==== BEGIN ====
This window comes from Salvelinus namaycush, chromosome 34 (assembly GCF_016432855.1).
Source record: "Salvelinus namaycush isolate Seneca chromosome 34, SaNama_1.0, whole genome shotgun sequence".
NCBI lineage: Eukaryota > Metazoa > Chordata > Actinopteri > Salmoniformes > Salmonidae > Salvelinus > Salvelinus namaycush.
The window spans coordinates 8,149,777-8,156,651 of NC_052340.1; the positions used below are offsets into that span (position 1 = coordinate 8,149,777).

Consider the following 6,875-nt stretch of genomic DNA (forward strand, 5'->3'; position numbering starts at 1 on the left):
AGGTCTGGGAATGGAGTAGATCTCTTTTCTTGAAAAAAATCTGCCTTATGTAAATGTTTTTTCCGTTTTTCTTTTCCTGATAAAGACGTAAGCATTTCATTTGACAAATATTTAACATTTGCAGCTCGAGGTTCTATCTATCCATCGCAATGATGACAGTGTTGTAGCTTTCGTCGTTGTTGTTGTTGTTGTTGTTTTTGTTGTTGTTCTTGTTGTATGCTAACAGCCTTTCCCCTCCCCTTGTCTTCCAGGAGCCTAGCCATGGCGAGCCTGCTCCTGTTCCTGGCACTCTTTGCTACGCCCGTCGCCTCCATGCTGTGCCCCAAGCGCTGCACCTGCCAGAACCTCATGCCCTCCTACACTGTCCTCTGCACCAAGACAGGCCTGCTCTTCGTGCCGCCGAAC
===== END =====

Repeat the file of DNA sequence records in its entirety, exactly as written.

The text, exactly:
This window comes from Salvelinus namaycush, chromosome 34 (assembly GCF_016432855.1).
Source record: "Salvelinus namaycush isolate Seneca chromosome 34, SaNama_1.0, whole genome shotgun sequence".
NCBI lineage: Eukaryota > Metazoa > Chordata > Actinopteri > Salmoniformes > Salmonidae > Salvelinus > Salvelinus namaycush.
The window spans coordinates 8,149,777-8,156,651 of NC_052340.1; the positions used below are offsets into that span (position 1 = coordinate 8,149,777).

Consider the following 6,875-nt stretch of genomic DNA (forward strand, 5'->3'; position numbering starts at 1 on the left):
AGGTCTGGGAATGGAGTAGATCTCTTTTCTTGAAAAAAATCTGCCTTATGTAAATGTTTTTTCCGTTTTTCTTTTCCTGATAAAGACGTAAGCATTTCATTTGACAAATATTTAACATTTGCAGCTCGAGGTTCTATCTATCCATCGCAATGATGACAGTGTTGTAGCTTTCGTCGTTGTTGTTGTTGTTGTTGTTTTTGTTGTTGTTCTTGTTGTATGCTAACAGCCTTTCCCCTCCCCTTGTCTTCCAGGAGCCTAGCCATGGCGAGCCTGCTCCTGTTCCTGGCACTCTTTGCTACGCCCGTCGCCTCCATGCTGTGCCCCAAGCGCTGCACCTGCCAGAACCTCATGCCCTCCTACACTGTCCTCTGCACCAAGACAGGCCTGCTCTTCGTGCCGCCGAAC